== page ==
Rain may put a damper on a good day, but it makes the farmer happy.
Their wish was granted this week but is it too much?
"I think maybe the last day of rain may maybe too much of a good thing," said Stephen Barts, a Virginia Extension Agent.
If corn fields could talk they'd take a sigh of relief.
After months of dry, dusty, and hot weather farmers now have an aggressive start to the 2013 growing season.
"The second day you actually had some water standing in the fields and that's going to negatively impact those crops that were in the field," Barts said.
The rain came hard this week and those flooded fields could stick around for days.
"The last day of rain or so things were getting pretty well saturated and you were starting to get a little bit of runoff," Barts said.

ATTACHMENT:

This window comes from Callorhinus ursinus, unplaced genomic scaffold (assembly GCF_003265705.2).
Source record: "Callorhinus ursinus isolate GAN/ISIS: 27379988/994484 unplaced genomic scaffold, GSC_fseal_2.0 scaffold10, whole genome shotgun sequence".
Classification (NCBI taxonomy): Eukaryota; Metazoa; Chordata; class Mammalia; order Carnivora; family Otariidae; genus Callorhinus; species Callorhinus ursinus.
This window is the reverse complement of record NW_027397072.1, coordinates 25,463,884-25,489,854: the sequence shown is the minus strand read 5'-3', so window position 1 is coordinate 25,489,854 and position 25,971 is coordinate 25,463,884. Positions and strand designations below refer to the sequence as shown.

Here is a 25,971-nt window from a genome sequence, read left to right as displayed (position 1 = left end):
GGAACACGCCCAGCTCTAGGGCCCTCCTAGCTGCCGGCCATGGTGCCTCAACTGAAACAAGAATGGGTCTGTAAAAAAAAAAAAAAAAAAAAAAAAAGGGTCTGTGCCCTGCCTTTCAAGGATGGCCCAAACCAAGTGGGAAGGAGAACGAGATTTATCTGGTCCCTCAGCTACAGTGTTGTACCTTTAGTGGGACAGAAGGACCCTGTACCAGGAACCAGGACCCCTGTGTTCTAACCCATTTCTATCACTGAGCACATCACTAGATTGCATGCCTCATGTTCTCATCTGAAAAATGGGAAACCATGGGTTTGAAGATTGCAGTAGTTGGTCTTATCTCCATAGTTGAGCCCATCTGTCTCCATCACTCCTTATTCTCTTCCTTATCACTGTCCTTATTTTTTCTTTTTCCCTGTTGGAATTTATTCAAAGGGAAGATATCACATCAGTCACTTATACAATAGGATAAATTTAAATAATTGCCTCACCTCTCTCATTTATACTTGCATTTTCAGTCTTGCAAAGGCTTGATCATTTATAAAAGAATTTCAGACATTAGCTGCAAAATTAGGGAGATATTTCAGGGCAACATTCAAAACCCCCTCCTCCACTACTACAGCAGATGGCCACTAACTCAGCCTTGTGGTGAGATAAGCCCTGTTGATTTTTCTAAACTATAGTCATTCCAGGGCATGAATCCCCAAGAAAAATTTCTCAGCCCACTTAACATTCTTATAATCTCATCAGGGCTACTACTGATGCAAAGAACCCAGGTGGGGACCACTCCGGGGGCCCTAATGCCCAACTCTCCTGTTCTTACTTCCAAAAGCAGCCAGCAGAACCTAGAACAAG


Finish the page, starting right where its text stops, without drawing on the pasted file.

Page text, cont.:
Farmers now have to start over, or wait for this to dry before plowing.
Putting their work behind schedule.
There is, however, a bright side. The days of rain replenished nutrients deep down in the soil's surface. And as the snow slowly melts, it will raise the water table, making things much better this Spring.
"That does a lot to recharge the surface waters whether it's an irrigation pond, or creeks or rivers that were significantly low in water levels," Barts said.
Before this week, Pittsylvania County was in a drought, with a 14 inch rainfall deficit.
Just one week of rain doesn't guarantee a heavy crop this year. Barts says it has to rain or snow periodically throughout the season to feed the soil.